FOM of Various Technologies
Plotted in Figure 2 is the unloaded Q per square millimeter (FOM) for various device technologies. Dashed traces represent unshielded or unpackaged devices and are therefore optimistic. Brown traces represent devices that are primarily limited by conductor loss. Red traces represent devices utilizing mechanical vibration.
First consider the green trace for an AVX U series NPO 1 pF 0402 chip size capacitor.5 At low frequency I estimated Qu is limited by the dielectric. At higher frequency Qu is limited by the effective series resistance (ESR) that is approximately 0.1 for this capacitor. Since the Ω reactance decreases with frequency, Qu decreases linearly with frequency from about 300 MHz to 6 GHz. Above 6 GHz Qu is limited by the series inductance of the capacitor and Qu falls to zero at the series resonant frequency. From this graph we see that at UHF and lower frequencies the FOM for the capacitor is very high. RF engineers can almost ignore Qu for capacitors but microwave engineers must be more careful. Nonetheless, the struggle for Qu with classic devices is with loss in the conductors of inductors, transmission lines and even capacitors.
The FOM for the solenoid is repeated from Figure 1. As the frequency increases the diameter of the solenoid is decreased. Notice that the solenoid has a higher FOM than all other technologies except superconductors and those utilizing mechanical vibration. This often comes as a surprise because we know that transmission lines and cavities can have higher Qu than inductors. This highlights an important consideration for this FOM graph. Inductors have a very high volumetric efficiency. Transmission lines yield higher Qu but only if they are large. Inductor Qu is limited because parasitic capacitance limits the maximum size. The high volumetric efficiency for the inductor explains the aversion to transmission line elements in ICs and low temperature cofired-ceramic (LTCC) components and the use of lumped elements in these devices. LTCC devices are covered later. The dashed trace indicates the data is for an unshielded solenoid. For components where component-to-component coupling is a minor issue such as splitters, or when the inductor is surrounded by capacitors, this is not a limiting factor. For filters with multiple inductors and needing high attenuation stopbands, inductors must either be shielded or widely spaced, so this data is optimistic. The FOM of the toroid is better than the solenoid at low frequency. At higher frequency hysteresis loss in the core becomes excessive.
Transmission line devices are represented by the cavity and coax, microstrip, superconductor and ceramic-loaded coax traces. The coax data is for a 75 Ω line with air dielectric and 10 μm metalization roughness. Both Qu and area decrease linearly with coax diameter so the FOM is essentially independent of coax diameter. The cavity data is for a square copper cavity with height equal to 1⁄2 each side and a cut-off frequency of 90 percent of the operating frequency. Interestingly, the FOM for cavities and coax are similar. Cavities possess higher Qu but also greater area. You might question utilizing area for coax and cavities but this was necessary to keep the data consistent. The microstrip data utilizes Arlon AD1000 0.508 mm thick substrate with electrodeposited copper.6 At low frequencies copper loss dominates and as with coax, the FOM is independent of substrate thickness. The microstrip data is unshielded and includes no margin for edge spacing. Again when surrounded by lumped elements, additional spacing may not be required. Otherwise this data is optimistic and the FOM is comparable to coax. An improved FOM is realized by loading the coax with high dielectric constant material. In this example Trans-Tech 9000 material is used.7 Essentially the FOM improves over air coax because the length shrinks as the square root of the relative dielectric constant, in this case the square root of 90.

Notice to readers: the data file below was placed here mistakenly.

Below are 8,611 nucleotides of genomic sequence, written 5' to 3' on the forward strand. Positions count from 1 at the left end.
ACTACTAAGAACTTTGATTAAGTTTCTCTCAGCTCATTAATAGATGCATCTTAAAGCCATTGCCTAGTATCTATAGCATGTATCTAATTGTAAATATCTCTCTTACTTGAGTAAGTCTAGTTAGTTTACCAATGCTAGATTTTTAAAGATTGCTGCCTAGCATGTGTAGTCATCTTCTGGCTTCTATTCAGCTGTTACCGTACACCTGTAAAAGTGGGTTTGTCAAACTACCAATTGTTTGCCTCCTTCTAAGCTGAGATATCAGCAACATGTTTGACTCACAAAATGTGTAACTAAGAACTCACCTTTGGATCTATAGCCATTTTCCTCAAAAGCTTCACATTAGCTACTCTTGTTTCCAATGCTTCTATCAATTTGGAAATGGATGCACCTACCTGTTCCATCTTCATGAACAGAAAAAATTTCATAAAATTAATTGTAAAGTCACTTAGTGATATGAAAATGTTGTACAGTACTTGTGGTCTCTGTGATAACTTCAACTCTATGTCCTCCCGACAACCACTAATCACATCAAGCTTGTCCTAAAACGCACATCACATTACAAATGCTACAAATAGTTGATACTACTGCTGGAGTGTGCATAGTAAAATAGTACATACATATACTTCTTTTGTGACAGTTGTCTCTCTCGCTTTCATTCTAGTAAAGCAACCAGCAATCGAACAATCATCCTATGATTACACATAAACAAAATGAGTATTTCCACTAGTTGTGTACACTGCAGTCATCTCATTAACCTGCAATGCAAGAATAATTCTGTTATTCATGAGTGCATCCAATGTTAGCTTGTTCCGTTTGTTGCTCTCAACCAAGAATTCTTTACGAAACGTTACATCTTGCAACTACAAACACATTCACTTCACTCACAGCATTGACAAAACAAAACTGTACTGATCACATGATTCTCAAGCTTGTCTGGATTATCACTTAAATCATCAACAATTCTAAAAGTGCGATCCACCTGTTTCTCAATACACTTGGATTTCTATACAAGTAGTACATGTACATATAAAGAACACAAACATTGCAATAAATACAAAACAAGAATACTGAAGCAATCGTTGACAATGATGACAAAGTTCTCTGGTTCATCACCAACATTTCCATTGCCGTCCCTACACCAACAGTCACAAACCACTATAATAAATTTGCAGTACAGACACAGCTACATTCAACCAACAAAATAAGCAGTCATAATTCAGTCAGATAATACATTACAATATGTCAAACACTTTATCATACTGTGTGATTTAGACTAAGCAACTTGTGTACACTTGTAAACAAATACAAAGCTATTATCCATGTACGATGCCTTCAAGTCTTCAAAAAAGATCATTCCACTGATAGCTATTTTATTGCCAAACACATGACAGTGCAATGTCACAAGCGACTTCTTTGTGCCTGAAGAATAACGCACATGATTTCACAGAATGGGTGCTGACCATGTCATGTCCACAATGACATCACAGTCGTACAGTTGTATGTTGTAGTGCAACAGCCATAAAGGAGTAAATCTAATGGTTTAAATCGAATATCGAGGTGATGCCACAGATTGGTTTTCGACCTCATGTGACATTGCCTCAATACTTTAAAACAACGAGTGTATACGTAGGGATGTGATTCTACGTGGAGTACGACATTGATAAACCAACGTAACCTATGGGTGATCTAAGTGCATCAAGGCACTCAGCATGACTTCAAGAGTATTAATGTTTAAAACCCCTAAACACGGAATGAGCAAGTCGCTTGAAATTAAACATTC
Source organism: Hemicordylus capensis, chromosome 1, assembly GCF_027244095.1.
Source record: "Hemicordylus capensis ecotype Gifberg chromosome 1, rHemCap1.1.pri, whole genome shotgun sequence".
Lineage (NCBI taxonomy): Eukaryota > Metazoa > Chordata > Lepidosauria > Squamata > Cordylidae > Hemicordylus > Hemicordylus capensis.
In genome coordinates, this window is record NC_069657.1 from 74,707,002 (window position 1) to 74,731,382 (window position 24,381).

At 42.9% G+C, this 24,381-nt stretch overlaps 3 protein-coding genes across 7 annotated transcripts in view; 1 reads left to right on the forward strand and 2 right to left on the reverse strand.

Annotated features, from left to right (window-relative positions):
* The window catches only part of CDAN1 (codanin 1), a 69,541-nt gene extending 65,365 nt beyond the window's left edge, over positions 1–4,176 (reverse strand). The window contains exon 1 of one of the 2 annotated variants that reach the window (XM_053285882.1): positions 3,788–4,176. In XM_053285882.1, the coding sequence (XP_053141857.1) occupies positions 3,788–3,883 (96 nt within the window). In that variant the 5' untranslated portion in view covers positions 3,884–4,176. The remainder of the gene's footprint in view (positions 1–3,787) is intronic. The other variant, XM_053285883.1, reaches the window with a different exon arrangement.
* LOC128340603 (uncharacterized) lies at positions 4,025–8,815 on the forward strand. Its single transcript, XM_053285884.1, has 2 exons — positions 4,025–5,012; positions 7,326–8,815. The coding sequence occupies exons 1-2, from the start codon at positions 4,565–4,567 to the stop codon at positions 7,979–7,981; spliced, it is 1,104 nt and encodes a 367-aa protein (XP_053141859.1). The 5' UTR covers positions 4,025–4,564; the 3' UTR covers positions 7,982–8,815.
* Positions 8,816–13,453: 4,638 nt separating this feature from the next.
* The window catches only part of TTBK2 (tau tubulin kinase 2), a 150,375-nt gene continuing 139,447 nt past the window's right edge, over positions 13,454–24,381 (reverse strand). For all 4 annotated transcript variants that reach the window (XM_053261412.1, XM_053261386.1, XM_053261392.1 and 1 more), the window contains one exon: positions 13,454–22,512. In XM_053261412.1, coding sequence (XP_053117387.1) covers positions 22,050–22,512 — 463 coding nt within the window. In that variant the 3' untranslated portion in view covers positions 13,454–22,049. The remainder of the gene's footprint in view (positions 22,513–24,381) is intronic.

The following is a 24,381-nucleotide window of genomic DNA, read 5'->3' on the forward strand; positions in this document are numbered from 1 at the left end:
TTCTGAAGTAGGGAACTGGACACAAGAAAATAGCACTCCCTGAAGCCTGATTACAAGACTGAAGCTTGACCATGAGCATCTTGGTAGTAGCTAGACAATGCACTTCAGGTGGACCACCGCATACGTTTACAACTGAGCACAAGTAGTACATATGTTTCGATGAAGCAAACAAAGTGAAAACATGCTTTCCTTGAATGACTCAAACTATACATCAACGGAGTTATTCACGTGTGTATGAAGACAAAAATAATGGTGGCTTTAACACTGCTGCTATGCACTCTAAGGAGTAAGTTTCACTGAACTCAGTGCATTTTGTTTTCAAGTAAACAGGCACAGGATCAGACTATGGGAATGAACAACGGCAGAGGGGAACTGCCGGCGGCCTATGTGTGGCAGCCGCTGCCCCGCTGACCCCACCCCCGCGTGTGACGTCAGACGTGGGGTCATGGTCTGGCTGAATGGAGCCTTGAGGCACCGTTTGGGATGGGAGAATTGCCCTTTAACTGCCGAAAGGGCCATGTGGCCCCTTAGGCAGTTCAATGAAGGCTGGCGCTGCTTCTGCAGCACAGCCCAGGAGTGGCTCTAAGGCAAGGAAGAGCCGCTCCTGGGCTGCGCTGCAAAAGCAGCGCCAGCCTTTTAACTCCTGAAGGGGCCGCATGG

The data labeled Superconductor is for a superconducting microstrip resonator on MgO substrate. The resistance of superconductors is zero only at DC. At 100 GHz the loss of superconductors and copper converge. However, over the plotted frequency range, the FOM is limited primarily by the substrate. The required cooling equipment would destroy the FOM and this data presumes a future day when room temperature superconductors are available. Superconducting filters are in use now not because of high volumetric efficiency but because of high Qu and therefore low loss in narrow band filters.
Since World War II, the high Qu and temperature stability of bulk piezoelectric quartz resonators have made them invaluable for excellent long- and short-term stability in oscillators and for very narrow band filters. Inexpensive resonators realize Qu over 100,000 and Qu exceeding 1,000,000 are readily available. Bulk quartz crystals are limited to an upper frequency limit of approximately 200 MHz but phase-locking offers both frequency extension and tunability for a plethora of communications devices. For data plotted in Figure 2, resonators are packaged in an HC 49/U metal case measuring 10.24 × 12.7 × 3.81 mm. The two large dimensions are used to compute the area for the FOM.
A well-proven technology that extends the upper frequency limit is piezoelectric surface acoustic wave (SAW) devices. They have been developed for resonators and monolithic filters with excellent shape factors and naturally flat group delay. The two large dimensions of a ceramic surface-mount 5 × 5 × 1.35 mm package are used for the FOM data.